Young rabbit can't understand why Mom is buying so many bags of peanuts and cans of worms at the grocery store when everybody knows carrots are a whole lot tastier. Horse, he notices, has more carrots in his cart, while Elephant has fewer, though Bird has the same amount. H'mmmm… Could Mom be planning a party?
To formulate addition and subtraction equations involves being able to identify "more," "fewer" and "the same."
Illustrated by Frank Remkiewicz.
Gather together a number of objects such as small toys, plastic spoons and blocks, and ask your child, or each child in your class, to make piles. Does one pile have more items than the other two? Does one pile have fewer items? Ask your child to make three piles that each has the same number of items.
Ask questions throughout the story, such as "Would you eat more carrots than the rabbit would eat?" "Would you eat the same amount of worms that the birds would eat?" "Would you eat fewer worms?"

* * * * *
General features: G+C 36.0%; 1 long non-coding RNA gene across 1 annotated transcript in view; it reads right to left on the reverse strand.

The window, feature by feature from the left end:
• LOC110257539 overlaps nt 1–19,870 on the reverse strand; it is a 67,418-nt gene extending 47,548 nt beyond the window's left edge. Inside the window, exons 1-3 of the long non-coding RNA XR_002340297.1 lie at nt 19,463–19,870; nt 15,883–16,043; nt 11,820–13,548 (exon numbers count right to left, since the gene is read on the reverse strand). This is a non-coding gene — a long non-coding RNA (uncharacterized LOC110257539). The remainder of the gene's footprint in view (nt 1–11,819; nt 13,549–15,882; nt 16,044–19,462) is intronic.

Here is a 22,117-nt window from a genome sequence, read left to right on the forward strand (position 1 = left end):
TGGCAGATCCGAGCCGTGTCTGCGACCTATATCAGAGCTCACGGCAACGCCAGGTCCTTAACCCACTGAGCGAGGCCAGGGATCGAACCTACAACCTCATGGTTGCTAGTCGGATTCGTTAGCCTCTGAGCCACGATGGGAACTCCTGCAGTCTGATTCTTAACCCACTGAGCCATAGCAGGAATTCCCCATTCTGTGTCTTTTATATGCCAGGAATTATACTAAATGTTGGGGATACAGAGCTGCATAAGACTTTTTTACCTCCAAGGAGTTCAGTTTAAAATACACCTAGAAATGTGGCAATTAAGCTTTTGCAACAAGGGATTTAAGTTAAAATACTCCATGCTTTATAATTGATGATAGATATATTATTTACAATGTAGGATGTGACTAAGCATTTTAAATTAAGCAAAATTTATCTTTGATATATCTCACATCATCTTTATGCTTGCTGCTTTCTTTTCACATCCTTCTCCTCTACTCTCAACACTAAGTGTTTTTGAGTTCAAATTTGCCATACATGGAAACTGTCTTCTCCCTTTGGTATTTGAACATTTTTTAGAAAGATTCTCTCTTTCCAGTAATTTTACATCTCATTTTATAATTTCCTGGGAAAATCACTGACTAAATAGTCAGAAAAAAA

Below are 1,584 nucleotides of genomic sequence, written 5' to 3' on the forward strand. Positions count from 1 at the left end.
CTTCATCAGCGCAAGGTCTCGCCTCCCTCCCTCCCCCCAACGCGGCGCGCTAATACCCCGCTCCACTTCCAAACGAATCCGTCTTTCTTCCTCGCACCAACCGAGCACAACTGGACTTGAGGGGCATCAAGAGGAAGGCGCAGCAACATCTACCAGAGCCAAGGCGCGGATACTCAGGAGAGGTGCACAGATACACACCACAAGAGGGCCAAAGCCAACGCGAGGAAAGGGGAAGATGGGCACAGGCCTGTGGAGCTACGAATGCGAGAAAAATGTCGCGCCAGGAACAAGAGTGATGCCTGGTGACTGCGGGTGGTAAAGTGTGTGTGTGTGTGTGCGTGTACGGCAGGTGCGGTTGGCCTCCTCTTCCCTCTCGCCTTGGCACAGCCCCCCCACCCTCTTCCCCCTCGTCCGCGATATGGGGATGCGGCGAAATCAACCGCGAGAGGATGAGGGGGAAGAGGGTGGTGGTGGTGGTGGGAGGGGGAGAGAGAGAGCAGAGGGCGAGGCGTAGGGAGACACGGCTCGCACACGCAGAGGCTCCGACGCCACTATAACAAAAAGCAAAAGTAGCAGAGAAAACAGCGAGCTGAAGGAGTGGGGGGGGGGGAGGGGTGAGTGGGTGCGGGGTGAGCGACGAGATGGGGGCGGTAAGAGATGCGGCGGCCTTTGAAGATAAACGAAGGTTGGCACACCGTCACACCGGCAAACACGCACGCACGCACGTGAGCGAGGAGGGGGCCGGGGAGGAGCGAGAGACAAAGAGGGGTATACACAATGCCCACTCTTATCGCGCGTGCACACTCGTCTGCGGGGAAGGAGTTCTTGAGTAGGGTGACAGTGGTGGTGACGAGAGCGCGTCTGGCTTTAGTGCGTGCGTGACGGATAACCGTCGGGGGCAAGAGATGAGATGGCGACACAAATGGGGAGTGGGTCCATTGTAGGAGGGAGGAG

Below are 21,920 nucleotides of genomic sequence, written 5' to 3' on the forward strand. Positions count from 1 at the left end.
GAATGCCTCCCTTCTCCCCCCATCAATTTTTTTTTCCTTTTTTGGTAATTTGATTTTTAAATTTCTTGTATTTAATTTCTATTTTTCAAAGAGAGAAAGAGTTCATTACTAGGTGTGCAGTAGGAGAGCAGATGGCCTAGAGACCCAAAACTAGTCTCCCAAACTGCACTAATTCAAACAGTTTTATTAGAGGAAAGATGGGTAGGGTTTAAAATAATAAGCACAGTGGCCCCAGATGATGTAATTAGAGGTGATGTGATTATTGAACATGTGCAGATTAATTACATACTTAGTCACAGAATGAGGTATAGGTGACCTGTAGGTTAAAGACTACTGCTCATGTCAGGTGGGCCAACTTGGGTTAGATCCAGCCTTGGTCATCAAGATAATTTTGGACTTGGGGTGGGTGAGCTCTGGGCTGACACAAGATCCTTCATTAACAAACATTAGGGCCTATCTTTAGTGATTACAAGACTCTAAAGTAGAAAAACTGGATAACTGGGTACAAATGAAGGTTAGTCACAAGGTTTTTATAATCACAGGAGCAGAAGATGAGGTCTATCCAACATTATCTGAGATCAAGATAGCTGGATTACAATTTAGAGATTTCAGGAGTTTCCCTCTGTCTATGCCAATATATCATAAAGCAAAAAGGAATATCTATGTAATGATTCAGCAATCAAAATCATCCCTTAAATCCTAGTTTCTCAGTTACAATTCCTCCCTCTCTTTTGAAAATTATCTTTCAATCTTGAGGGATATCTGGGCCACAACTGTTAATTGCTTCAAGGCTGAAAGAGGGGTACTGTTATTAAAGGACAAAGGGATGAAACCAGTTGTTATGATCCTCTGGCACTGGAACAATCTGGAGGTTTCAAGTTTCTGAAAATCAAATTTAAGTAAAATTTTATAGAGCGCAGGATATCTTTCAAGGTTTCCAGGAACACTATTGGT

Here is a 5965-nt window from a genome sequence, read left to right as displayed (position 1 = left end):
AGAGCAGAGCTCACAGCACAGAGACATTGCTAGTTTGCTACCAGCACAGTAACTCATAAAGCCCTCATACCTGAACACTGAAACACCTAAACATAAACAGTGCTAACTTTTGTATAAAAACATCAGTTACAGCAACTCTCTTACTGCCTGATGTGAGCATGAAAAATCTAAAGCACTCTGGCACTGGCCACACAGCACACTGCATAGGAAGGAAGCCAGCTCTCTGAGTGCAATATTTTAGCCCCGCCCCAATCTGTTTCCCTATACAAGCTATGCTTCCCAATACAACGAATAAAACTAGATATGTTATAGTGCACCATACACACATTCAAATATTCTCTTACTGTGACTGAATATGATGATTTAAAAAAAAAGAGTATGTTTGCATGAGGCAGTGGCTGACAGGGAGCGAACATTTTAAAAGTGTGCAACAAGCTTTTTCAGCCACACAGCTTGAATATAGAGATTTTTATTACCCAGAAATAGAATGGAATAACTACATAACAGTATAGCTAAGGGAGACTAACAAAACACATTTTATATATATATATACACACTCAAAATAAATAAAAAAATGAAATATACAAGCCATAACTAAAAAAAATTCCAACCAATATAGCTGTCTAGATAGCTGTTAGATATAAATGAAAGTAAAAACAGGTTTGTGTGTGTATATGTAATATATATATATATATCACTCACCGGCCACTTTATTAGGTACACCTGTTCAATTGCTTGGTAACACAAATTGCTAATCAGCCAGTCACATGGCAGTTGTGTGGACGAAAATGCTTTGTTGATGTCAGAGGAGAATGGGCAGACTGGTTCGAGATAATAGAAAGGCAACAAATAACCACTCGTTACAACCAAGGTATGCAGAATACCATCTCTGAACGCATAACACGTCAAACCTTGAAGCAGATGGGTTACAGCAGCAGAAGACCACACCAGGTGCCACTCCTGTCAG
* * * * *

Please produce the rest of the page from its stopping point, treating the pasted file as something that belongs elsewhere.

Using construction paper, cut out “carrots,” “cans of worms” and “bags of peanuts.” Give your students (or child) a total of 12 items (be sure to mix them up!). Ask the children to sort their items. Which do they have more of? Which do they have fewer of? Help them trade with each other to create piles that all have the same number of items.
Take a “More! Fewer! Same!” adventure walk around your house or around the classroom. Are there more toothbrushes or bars of soap in the bathroom? In the kitchen, are there more cups, bowls, or plates on the table at breakfast? In the classroom: Are there more boys or girls? Fewer boys than girls? The same number?